Usually, we use the terms “attorney” and “lawyer” interchangeably, and there’s nothing wrong with that. But is there really a difference between the words?
Imagine Joseph and Jennifer
After law school, Joseph promptly passed the bar exam and was admitted to practice law. He has a thriving practice with many clients. He is both a lawyer and an attorney.
While Jennifer was in law school, she started a business. She graduated with excellent grades, but never sat for the bar exam. Instead, she has worked as the CEO of her very successful business. Jennifer may be a lawyer, but perhaps not an attorney in the historical sense.
The root word “attorn” has meant to act for another going as far back as 1292. An attorney is appointed privately or authorized by law to act for another entity in law or business. Some documents from the 17th century mention a wife acting as attorney for her husband.
Practitioners routinely create power-of-attorney documents for non-lawyers. Depending on how the power is drafted, an attorney-in-fact can exercise general powers to do almost anything or may have limited powers. Use the full title for an attorney-in-fact. Describing that person simply as an attorney would create confusion.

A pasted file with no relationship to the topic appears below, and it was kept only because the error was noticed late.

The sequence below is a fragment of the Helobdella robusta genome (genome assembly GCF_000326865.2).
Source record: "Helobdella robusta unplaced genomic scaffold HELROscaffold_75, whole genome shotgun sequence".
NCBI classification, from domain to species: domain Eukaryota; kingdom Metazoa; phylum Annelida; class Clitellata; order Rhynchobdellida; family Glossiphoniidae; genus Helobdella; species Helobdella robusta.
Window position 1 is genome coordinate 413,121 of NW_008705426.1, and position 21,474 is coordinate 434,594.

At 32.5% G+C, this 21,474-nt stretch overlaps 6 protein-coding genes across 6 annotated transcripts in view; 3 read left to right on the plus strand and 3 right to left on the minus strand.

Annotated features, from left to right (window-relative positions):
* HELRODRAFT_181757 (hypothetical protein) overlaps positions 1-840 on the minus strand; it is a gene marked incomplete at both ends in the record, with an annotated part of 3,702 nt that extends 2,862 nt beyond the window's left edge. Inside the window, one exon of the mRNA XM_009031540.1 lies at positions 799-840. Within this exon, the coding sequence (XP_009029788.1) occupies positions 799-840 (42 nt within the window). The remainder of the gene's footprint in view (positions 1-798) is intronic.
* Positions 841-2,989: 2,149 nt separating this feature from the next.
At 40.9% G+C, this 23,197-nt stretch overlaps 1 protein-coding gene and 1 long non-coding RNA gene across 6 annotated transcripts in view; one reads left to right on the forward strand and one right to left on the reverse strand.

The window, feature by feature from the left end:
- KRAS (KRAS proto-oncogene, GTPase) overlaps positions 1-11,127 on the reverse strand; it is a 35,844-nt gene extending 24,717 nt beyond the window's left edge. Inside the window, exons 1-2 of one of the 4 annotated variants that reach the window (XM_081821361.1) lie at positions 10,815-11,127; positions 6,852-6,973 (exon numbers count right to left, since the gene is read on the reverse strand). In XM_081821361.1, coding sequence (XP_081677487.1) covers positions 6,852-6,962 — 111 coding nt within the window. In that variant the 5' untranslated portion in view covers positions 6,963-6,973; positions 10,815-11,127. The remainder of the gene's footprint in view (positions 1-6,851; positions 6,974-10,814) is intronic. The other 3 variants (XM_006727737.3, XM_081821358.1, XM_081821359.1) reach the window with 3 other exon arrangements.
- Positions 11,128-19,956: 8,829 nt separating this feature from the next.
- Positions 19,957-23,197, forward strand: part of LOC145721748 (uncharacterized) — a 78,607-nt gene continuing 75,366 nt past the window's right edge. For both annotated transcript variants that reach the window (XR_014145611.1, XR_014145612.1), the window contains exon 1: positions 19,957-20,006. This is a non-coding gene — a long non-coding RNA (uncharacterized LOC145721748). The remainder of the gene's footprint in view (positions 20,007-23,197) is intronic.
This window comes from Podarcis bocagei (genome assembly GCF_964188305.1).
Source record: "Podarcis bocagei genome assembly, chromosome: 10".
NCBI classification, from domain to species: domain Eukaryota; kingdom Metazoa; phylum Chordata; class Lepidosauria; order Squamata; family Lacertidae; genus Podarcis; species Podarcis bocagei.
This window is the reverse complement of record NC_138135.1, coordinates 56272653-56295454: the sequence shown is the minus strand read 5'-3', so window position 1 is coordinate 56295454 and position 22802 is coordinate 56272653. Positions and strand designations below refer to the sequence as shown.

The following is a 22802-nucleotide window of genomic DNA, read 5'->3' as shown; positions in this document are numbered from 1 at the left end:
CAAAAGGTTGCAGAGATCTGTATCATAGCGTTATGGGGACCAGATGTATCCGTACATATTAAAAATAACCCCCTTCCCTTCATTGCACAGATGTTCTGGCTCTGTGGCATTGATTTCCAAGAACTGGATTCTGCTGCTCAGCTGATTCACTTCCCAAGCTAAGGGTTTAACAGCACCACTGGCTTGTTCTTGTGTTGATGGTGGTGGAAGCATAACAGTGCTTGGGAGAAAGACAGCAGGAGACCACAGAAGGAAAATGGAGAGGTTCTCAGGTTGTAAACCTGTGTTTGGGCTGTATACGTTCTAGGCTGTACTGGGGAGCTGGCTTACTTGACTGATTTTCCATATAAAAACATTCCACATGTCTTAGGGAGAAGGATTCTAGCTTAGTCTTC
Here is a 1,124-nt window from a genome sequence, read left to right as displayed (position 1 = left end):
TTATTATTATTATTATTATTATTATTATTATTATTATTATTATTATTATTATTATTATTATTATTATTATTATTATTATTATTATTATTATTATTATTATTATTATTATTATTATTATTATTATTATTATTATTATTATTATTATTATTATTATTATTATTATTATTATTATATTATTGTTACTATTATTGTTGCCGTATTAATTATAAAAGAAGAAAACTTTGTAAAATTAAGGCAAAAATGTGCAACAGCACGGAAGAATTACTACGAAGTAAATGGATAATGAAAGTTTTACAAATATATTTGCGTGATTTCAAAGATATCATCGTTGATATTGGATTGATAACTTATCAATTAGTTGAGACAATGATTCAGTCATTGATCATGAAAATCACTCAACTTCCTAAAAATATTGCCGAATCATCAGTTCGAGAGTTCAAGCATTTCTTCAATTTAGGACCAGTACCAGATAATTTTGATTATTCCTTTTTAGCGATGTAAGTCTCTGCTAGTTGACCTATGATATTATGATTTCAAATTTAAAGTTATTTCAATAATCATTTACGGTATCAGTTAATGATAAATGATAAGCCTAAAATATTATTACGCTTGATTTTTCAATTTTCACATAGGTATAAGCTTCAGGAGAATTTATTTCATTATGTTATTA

States license lawyers to act for their clients, turning them into attorneys-at-law, i.e., authorized to act for another. Perhaps you have also had occasion to simultaneously act as an attorney-in-fact for your client; for example, at a real estate closing the client could not attend. Even if you have a general power of attorney from your client, some states may require the client’s own signature on documents such as settlement agreements.
Attorney and Non-Attorney Lawyers
Lawyers are people who are knowledgeable about law. They do not necessarily represent others. The first known use of the word dates to 1377. In ancient Greece and Rome, lawyers who spoke for another were termed “friends.” They were not allowed to earn a fee until the mid-first century.
Another definition of “lawyer” is someone engaged in the business of law, i.e., someone who is also an attorney. Thinking of these words as exact synonyms is common, so we frequently modify the term to clarify someone’s status. We say the person is a non-practicing, a disbarred, or, jocularly, a reformed lawyer. Once you retire, you may not be representing people anymore, but you’ll still be a lawyer.
Lawyer Joseph is an attorney because he represents clients. Jennifer is not authorized to act for another, so maybe she is not strictly an attorney. But if people use that word to describe her background, no one is going to make an issue of it.
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